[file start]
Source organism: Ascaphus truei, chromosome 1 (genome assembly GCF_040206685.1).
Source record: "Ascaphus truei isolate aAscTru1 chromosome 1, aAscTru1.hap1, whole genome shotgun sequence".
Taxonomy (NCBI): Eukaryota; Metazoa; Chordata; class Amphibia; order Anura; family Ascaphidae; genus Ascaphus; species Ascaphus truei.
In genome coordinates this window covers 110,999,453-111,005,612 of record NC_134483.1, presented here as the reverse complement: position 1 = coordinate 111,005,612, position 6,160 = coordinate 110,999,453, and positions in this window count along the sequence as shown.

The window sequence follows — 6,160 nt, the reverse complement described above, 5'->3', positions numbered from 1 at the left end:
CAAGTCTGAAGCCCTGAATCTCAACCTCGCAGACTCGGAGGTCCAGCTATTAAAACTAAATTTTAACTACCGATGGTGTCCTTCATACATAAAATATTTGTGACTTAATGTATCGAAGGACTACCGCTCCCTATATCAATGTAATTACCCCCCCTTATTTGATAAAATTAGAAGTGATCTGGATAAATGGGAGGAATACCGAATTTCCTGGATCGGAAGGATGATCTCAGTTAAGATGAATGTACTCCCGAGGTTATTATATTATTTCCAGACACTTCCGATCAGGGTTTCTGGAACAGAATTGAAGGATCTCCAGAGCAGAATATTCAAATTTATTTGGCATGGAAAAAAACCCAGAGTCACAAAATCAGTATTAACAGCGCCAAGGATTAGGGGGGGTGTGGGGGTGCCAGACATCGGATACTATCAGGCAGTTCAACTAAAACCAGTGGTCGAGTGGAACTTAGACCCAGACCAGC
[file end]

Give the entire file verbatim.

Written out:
Source organism: Ascaphus truei, chromosome 1 (genome assembly GCF_040206685.1).
Source record: "Ascaphus truei isolate aAscTru1 chromosome 1, aAscTru1.hap1, whole genome shotgun sequence".
Taxonomy (NCBI): Eukaryota; Metazoa; Chordata; class Amphibia; order Anura; family Ascaphidae; genus Ascaphus; species Ascaphus truei.
In genome coordinates this window covers 110,999,453-111,005,612 of record NC_134483.1, presented here as the reverse complement: position 1 = coordinate 111,005,612, position 6,160 = coordinate 110,999,453, and positions in this window count along the sequence as shown.

The window sequence follows — 6,160 nt, the reverse complement described above, 5'->3', positions numbered from 1 at the left end:
CAAGTCTGAAGCCCTGAATCTCAACCTCGCAGACTCGGAGGTCCAGCTATTAAAACTAAATTTTAACTACCGATGGTGTCCTTCATACATAAAATATTTGTGACTTAATGTATCGAAGGACTACCGCTCCCTATATCAATGTAATTACCCCCCCTTATTTGATAAAATTAGAAGTGATCTGGATAAATGGGAGGAATACCGAATTTCCTGGATCGGAAGGATGATCTCAGTTAAGATGAATGTACTCCCGAGGTTATTATATTATTTCCAGACACTTCCGATCAGGGTTTCTGGAACAGAATTGAAGGATCTCCAGAGCAGAATATTCAAATTTATTTGGCATGGAAAAAAACCCAGAGTCACAAAATCAGTATTAACAGCGCCAAGGATTAGGGGGGGTGTGGGGGTGCCAGACATCGGATACTATCAGGCAGTTCAACTAAAACCAGTGGTCGAGTGGAACTTAGACCCAGACCAGC